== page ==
Who participates in clinical research?
Without volunteers, clinical research would not be possible.
Participants in clinical trials donate their time and bodies to scientific exploration, for the betterment of human health.
More specifically, who participates in a clinical trial depends on the therapeutic area and indication being investigated. There are eligibility requirements which may qualify and disqualify participants, and processes to protect participants, including IRB approval to ensure research is ethical and research risks are minimized.
To ensure that new treatments are effective and safe for all populations, it is crucial that research studies are conducted including a broad array of individuals, representing different ages, sex, ethnic backgrounds and more.
While 97% of CISCRP Perceptions & Insights study respondents said that they believe that clinical research studies are important to the discovery and development of new medicines, a fraction participate in clinical trials. Read the full results of the 2021 CISCRP study here.
Who is Greenphire?
Greenphire is a financial technology company focused exclusively on serving the needs of the clinical trial industry. We believe that clinical trial access should not impede trial participation by volunteers, or create administrative burden the research sites who conduct studies. We encourage you to learn more about Greenphire – who we are and what we do.
What is a ClinCard?
Often a clinical trial will offer payment for clinical trial participation. This may come in the form of reimbursement for direct expenses such as parking, meals or mileage. Other times, it may be an unsubstantiated reimbursement for time and effort. These are called stipends. Compensation guidelines are illustrated in the clinical trial protocol and are reviewed by IRBs or Ethics Committees.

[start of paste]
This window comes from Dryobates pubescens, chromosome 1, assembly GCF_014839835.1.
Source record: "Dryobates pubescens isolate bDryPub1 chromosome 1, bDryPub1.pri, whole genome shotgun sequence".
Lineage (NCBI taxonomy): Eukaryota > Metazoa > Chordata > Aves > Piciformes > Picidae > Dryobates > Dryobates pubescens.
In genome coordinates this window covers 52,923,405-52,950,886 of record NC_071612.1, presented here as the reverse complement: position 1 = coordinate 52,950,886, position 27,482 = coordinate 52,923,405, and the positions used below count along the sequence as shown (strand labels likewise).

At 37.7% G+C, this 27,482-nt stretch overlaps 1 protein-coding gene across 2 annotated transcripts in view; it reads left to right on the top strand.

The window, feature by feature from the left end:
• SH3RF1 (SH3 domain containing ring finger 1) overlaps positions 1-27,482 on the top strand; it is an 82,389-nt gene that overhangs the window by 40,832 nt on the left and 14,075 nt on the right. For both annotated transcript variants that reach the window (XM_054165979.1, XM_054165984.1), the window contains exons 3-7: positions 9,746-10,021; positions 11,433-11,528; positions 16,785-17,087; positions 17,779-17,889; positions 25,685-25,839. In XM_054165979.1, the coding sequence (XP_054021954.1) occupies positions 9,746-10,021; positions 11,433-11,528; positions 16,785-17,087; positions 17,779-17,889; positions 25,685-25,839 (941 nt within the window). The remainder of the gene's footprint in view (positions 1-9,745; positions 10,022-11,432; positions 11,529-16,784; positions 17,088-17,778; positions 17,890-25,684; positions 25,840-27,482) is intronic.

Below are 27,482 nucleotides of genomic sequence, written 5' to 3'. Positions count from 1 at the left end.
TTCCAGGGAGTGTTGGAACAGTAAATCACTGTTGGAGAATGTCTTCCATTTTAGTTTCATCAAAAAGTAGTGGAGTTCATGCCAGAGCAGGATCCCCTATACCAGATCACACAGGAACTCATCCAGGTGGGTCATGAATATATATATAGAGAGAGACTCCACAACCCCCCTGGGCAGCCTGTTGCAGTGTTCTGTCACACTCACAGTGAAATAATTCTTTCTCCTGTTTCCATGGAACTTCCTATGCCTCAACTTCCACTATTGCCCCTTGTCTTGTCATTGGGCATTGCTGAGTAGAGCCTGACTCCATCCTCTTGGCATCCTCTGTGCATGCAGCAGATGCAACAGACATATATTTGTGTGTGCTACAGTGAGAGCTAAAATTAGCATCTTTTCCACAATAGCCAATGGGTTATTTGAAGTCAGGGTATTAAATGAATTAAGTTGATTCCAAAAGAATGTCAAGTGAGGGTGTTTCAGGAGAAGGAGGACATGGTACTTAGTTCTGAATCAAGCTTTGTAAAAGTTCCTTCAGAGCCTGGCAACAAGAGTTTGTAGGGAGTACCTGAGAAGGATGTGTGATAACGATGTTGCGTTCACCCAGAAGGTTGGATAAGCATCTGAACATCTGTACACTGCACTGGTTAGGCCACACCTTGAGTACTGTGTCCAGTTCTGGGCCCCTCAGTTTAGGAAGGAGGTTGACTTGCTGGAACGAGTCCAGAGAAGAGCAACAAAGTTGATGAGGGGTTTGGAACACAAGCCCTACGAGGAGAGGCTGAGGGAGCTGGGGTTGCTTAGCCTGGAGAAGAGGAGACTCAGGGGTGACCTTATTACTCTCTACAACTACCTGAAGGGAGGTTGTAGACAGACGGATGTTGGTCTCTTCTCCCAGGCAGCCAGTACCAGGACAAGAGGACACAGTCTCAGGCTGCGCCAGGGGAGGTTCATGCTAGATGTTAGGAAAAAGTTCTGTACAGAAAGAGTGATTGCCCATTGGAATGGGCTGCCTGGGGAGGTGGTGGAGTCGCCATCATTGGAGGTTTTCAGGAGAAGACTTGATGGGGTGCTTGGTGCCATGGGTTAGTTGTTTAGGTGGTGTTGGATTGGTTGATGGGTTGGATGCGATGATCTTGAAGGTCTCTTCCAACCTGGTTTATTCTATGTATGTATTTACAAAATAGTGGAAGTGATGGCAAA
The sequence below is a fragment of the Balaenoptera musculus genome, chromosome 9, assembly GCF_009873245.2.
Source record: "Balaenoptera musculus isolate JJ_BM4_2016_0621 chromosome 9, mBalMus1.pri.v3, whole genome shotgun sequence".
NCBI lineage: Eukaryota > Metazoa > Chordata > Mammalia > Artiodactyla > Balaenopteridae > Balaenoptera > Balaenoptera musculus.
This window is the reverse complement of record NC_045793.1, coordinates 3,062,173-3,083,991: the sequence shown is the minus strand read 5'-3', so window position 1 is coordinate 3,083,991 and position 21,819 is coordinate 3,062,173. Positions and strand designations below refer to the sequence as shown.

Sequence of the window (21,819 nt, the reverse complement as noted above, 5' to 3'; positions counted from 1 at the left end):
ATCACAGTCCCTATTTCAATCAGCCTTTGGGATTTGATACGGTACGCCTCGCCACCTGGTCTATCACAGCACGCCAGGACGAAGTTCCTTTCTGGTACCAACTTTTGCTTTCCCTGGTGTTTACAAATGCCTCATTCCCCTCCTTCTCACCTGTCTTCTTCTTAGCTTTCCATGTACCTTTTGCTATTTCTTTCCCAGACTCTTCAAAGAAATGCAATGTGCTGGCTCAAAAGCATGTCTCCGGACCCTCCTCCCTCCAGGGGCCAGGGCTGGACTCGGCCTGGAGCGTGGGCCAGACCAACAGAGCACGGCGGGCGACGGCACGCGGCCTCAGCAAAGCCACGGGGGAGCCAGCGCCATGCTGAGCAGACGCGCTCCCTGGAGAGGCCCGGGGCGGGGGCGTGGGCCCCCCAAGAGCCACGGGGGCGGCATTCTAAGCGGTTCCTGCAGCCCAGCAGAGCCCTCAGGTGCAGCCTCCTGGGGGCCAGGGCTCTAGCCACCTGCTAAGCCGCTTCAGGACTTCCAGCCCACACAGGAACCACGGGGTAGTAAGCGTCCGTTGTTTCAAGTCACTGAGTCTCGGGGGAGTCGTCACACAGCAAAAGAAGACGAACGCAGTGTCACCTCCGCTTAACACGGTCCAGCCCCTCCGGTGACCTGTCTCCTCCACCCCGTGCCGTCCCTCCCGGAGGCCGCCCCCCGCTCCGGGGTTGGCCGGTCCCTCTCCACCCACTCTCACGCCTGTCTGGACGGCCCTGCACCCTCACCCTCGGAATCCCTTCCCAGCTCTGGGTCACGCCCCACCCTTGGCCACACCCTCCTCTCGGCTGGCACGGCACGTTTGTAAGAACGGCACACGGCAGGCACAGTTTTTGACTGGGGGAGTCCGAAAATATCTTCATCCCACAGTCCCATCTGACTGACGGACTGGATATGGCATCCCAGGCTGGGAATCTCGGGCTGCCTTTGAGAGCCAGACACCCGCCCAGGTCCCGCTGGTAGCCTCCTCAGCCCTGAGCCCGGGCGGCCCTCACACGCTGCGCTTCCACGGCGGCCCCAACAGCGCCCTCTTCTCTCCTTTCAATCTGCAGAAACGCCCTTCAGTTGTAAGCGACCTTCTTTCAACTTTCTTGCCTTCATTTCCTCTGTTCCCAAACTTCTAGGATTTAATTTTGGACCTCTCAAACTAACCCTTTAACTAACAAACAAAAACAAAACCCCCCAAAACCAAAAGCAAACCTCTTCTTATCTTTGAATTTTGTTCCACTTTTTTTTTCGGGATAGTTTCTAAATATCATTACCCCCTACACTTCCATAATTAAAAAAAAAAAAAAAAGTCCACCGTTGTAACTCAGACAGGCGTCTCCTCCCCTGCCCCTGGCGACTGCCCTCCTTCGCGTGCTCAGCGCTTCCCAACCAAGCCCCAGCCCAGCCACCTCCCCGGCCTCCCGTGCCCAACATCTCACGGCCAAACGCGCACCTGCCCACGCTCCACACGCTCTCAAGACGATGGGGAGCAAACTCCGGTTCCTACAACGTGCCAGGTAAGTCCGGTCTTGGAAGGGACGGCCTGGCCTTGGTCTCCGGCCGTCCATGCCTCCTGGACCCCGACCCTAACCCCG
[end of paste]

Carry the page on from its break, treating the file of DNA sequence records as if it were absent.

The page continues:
ClinCard is the software platform offered by Greenphire to clinical research sites, sponsors and CROs to process these payments. The payment “modality” may vary by global market, and be in the form of a physical debit card, direct deposit or most recently, a virtual card.
You can visit our ClinCard webpage to learn more about this solution.
Additionally, we recommend that you review this brochure on clinical trial costs and reimbursements produced by Greenphire together with CISCRP.
What other services does Greenphire provide?
Greenphire provides end-to-end clinical trial financial automation solutions, including:
- EnvisiX: Clinical trial budget negotiation and fair market value
- eClinicalGPS: Clinical trial investigator payments
- ConneX: Clinical trial participant travel concierge
How do you find a clinical trial near you?
While there are many clinical trials taking place, it isn’t always easy to find out where to go for information.
CISCRP has a useful collection of resources to help you search for a clinical trial online:
Recent Posts & Insights
Ready to Join the World of Smarter Trials?
Request a demo to see our solutions in action.